Some Challenges on the Horizon

Several factors will have an impact on the commercial HVAC marketplace. In a study by Market Research Future, these factors include:

  • The high price of installation and maintenance of commercial HVAC equipment. A lot of this has to do with supply chain issues, workforce shortages, and, subsequently, component shortages
  • Energy consumption concerns and a more proactive push toward green energy initiatives
  • Increased competition from non-traditional HVAC actors
  • Supply chain issues caused by COVID-19 shutdowns are still impacting the commercial marketplace.

Another challenge is inflation. Media outlets like CNBC say the Federal Reserve’s raising interest rates is working, and inflation is slowing down. Greg McBride, the chief analyst at Bankrate, says, “with the year-over-year rate of inflation still above 7%, we have to check our expectations at the door” when it comes to rate increases, and therefore inflation, ending anytime soon.”

In the CNBC report, McBride adds that it might take all of 2023 before inflation returns to the Federal Reserve’s target 2% rate.

Continued Push For Energy Regulations

It’s no secret that as of this month (January 2023), new Department of Energy (DOE) regulations are in effect. This increases the minimum efficiencies of commercial packaged air conditioning and heat pump equipment by 15%. This is the second efficiency increase on commercial equipment in the last five years. This means that current equipment needs to be retested or re-rated.

These changes are all part of DOE’s ongoing push to reduce overall U.S. energy consumption.

The new DOE regulations will first impact equipment manufacturers who have been hard at work changing their testing procedures and designing products that will comply. The changes will increase their costs, which means they will increase your costs. Ultimately raising the price commercial building owners and managers have to pay to upgrade their systems.

There has been plenty written about these regulations over the last year. Many manufacturers have published information on how they are complying and what this means to their customers. Suffice it to say these changes will require continued training for HVAC contractors as field testing and measuring will change.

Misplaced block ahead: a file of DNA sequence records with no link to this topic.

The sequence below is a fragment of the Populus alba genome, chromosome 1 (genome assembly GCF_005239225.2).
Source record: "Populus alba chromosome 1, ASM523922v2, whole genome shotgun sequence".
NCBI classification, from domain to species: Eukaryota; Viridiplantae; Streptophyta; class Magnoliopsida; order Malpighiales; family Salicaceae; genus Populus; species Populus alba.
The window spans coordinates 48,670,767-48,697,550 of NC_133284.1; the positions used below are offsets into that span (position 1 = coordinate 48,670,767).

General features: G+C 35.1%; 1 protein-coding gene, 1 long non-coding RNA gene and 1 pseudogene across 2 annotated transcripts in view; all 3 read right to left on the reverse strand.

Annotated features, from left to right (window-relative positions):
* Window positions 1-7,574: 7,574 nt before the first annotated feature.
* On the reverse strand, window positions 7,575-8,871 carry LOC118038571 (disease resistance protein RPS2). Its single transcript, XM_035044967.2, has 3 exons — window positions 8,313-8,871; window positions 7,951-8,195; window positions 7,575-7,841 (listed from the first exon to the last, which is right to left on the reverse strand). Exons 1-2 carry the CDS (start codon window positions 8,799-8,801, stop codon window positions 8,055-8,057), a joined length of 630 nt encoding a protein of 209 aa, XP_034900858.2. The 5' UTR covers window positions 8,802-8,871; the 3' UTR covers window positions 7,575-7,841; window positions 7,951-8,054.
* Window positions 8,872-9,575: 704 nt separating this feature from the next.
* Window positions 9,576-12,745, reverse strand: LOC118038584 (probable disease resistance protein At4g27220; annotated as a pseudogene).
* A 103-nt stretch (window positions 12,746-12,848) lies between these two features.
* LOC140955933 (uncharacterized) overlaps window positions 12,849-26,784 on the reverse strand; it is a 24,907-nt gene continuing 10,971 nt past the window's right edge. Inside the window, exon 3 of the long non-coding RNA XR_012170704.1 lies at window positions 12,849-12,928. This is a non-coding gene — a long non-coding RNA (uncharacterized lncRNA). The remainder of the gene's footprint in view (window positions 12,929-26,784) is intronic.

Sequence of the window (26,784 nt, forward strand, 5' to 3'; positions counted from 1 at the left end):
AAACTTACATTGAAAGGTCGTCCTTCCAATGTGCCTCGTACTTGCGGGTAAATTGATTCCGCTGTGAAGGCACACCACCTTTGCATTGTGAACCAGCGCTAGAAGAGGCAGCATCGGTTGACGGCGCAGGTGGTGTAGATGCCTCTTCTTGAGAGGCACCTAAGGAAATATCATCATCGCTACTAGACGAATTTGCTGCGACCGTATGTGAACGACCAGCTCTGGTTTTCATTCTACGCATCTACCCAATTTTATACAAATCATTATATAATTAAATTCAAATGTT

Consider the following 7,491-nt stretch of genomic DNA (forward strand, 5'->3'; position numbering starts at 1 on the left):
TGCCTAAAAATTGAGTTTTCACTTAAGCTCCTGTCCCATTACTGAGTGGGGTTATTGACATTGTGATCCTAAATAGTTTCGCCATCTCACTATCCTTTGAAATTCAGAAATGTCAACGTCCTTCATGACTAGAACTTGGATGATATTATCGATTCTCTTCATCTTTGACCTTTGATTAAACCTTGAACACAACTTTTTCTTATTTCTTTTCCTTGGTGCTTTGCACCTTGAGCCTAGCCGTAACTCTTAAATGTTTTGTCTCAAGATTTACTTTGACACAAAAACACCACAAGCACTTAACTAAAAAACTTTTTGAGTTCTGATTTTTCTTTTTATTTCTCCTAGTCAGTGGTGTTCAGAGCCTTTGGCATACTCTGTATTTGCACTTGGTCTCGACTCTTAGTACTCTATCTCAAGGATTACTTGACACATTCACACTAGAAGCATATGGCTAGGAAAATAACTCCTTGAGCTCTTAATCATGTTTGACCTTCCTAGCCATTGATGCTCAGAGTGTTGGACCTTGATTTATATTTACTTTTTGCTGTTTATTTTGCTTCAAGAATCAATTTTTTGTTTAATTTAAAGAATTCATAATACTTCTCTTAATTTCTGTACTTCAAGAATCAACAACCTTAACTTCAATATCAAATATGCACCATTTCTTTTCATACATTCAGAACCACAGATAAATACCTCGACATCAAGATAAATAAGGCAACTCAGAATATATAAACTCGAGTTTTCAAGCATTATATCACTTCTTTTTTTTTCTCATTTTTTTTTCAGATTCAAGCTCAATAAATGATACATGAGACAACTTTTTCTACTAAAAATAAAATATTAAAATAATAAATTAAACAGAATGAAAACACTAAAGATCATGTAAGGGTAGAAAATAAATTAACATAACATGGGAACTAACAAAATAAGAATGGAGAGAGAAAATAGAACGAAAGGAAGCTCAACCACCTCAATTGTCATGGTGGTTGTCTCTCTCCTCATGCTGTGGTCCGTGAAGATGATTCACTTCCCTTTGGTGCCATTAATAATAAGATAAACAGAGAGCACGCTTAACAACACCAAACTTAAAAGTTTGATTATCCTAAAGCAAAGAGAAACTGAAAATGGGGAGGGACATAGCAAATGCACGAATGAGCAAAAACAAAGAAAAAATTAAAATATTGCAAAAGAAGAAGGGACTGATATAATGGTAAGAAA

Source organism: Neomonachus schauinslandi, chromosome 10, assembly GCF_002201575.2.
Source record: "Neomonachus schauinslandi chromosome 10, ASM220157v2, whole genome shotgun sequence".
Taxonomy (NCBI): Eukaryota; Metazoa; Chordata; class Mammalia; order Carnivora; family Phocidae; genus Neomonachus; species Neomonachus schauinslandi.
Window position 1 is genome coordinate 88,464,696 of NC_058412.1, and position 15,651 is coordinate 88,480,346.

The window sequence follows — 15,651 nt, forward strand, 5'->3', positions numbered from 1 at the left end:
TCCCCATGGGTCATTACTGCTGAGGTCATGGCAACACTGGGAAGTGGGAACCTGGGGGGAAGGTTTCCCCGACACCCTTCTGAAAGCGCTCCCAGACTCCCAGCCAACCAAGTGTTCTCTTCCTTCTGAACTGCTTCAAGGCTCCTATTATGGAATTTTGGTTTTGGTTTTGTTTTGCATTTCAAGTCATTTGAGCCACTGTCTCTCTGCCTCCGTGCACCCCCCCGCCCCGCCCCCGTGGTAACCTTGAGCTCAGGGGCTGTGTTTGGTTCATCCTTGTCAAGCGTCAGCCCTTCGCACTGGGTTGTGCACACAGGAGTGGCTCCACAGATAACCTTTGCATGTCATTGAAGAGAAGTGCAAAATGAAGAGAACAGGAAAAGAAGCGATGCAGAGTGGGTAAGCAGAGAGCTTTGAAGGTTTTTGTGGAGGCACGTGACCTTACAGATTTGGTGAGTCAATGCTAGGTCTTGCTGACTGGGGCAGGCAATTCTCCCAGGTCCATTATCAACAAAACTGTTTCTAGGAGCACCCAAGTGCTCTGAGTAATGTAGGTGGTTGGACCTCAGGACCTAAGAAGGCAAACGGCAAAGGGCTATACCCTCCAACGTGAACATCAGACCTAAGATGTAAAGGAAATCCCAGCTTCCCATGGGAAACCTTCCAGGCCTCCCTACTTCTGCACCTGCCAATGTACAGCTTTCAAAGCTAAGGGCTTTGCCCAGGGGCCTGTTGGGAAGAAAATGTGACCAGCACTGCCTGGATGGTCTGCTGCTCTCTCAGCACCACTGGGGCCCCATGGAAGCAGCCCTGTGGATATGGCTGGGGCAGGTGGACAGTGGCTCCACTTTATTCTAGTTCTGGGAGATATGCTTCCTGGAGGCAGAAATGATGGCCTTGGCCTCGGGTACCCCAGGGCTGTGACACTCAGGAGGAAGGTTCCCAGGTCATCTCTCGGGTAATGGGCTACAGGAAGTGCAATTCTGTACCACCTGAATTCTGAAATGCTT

The good news is that High-Performance HVAC contractors are in the cat-birds seat. They are already in a position to help building owners and managers reduce energy consumption. How? By testing, measuring, and then diagnosing issues and creating solutions that can decrease energy consumption while increasing comfort and indoor air quality.

Net Zero and Other Sustainable Goals

What I’m talking about here is the Net-Zero Building initiative. On the website, they describe zero-energy buildings as those that are “designed and built to consume as little energy as possible. When a renewable source of energy is added to these buildings, they can produce enough energy to meet or exceed their requirements to run.”

Alongside net-zero are the provisions of the Paris Climate Agreement, which the Biden Administration rejoined by executive order on February 19th, 2021. This international agreement has greenhouse gas emission, decarbonization, electrification, and low GWP (global warming potential) refrigerant requirements to be achieved by 2030.

The DOE has really increased their initiative to achieve these goals as a result of climate change. This requires using building materials, designs, and construction practices that increase initial costs and lead times of projects — not only in the construction world, but in the commercial HVAC world as well.

Net-Zero as defined by the DOE, is a goal and faces many obstacles. Many solutions involve using efficient products and materials that, up until now, didn’t consider the impact of airflow on efficiency.

Technology plays a part in all of this as well. Studies by companies like Johnson Controls show that commercial organizations plan to increase investments in higher energy efficient products. This includes smart building control technologies (including those using artificial intelligence to help with monitoring), and more.

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